APRIL 24, 2011
To most people, “Better than Sharktopus” would mean absolutely nothing, but to the folks who enjoy these movies, that might inspire them to check out Dinoshark, which is more or less the exact same movie on a structure level (complete with a climax that arrives with as much fanfare as any of the other scenes in the movie in which the title monster eats people in the water), but with slight improvements across the board and an Eric (Balfour instead of Roberts) who isn’t slumming but is instead right in his element.
One improvement is of major importance: the FX. There are a few more close-ups that use a real monster head instead of CGI, and even some of the wider shots of the whole shark are at least on par with what I’d expect from a Syfy movie (as opposed to Sharktopus, in which they seemed to be much worse). And director Kevin O’Neill has the good sense to flood the screen with blood during the attacks, drawing the eye away from the shark – there’s an amazing bit where he bites a girl in half, but she hasn’t died yet, so her top half “swims” toward the surface as blood and entrails cloud the frame – it’s hilarious and awesome. However, they still can’t figure out how to properly keep the damn thing at the same size throughout the movie - in close-ups it seems to be of normal shark size and thus just takes a good bite out of its victim, but then in at least one wide shot it seems to swallow a small boat whole.
It also actually has some tension, as hero Balfour is ostensibly out to get the thing for revenge. You see, in a rare case of the monster eating someone we know instead of a random extra we just met, it makes a meal out of one of his friends pretty early on, and thus he springs into action at around the half hour mark. But he isn’t trusted by the local cops for some reason (something about drug running), so he has to go off on his own and spends a good chunk of the movie driving around in a boat out at sea. This allows the “proven” formula to work as it always does, with the shark killing someone every ten minutes – no one is ever warned to stay out of the water anyway. As usual, no one seems to notice all the missing folks (except for his friend); Dinoshark racks up at least 20 kills over the course of the movie but it never seems to make the news. They also have one of the better kills in these movies, delivering a kill without even bothering to introduce the victim. Usually they will cut to someone trying out their new boat or going for a swim with a comely lass or whatever, and they’ll have 30 seconds of dialogue before getting offed, but early on they just cut to some surfers doing their thing, which just seems like more of the “local color” cinematography that makes up about a third of the movie anyway, and then BAM! Dinoshark jumps out of nowhere and eats one of the anonymous surfers. Awesome.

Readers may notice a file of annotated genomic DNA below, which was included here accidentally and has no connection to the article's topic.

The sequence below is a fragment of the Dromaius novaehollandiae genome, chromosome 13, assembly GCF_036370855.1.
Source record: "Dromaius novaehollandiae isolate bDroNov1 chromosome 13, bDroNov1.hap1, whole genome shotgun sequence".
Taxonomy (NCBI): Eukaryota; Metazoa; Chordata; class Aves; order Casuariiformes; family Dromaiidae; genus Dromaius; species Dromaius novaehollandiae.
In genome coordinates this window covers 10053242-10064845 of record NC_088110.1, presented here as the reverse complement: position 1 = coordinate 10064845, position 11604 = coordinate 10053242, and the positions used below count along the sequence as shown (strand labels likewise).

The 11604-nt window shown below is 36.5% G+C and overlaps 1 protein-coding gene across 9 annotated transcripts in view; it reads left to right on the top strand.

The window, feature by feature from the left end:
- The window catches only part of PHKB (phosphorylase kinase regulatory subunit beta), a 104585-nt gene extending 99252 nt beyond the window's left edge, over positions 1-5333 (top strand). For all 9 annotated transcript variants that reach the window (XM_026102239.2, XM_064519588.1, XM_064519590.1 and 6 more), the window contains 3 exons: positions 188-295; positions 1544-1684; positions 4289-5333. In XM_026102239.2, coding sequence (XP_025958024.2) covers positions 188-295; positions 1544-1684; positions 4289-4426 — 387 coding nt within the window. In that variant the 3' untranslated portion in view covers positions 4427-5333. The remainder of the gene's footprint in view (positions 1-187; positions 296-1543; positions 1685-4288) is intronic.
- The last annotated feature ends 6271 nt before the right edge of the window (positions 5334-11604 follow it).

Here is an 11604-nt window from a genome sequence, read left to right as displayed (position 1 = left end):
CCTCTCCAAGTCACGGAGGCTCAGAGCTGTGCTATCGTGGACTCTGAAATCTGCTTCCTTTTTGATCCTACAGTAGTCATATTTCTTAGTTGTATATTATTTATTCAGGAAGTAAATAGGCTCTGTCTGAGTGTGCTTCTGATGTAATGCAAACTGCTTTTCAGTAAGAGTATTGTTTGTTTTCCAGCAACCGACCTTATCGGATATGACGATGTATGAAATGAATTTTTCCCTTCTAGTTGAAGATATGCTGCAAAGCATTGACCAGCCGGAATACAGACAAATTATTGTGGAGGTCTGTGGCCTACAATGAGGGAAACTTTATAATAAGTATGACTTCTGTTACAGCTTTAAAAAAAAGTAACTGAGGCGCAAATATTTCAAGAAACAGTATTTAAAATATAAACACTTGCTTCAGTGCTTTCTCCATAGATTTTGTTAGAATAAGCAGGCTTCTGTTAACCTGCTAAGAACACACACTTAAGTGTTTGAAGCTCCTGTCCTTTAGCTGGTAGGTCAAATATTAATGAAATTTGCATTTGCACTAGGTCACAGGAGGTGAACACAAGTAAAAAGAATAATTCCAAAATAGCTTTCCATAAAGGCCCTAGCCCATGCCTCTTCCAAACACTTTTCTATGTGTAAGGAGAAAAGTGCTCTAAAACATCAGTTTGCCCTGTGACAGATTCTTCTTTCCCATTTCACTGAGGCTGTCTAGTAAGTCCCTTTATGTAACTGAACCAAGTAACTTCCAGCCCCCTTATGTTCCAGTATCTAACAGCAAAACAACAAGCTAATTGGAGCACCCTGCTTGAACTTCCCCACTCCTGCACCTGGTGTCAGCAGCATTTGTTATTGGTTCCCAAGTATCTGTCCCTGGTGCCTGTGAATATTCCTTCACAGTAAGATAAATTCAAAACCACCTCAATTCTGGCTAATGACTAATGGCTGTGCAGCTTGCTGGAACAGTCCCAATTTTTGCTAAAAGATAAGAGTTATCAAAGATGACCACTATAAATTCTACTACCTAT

The humor actually worked better too. Unlike Sharktopus, this one is played largely straight (which makes it funnier), and the jokes are a little more witty and wise-assy, like when our resident blond scientist does one of those “google the information and find out something shocking” exposition scenes, and then caps it off by stripping down to her bra, as if it was our reward for sitting through a dull, non Dinoshark scene. And when Balfour delivers the obligatory Jaws reference (“You’re going to need a bigger chopper”, he says, after Dinoshark snatches one out of midair – another standard scene for these movies), he actually sounds like a guy sarcastically making a Jaws reference in character, not something the actor is saying because the screenwriter thought it would be cute.
And you gotta love that Corman’s cameo isn’t a winking, silent bit – he plays an actual character (his biggest role ever, he says on the commentary). He’s the doctor who knows about this thing’s existence (it’s an actual prehistoric shark that has been thawed due to polar ice cap melting, not an experiment gone awry), and has lines and everything, plus pops up in 4-5 scenes. In one, he inexplicably shushes a mariachi group, which I have to assume is some injoke or reference that is just over my head.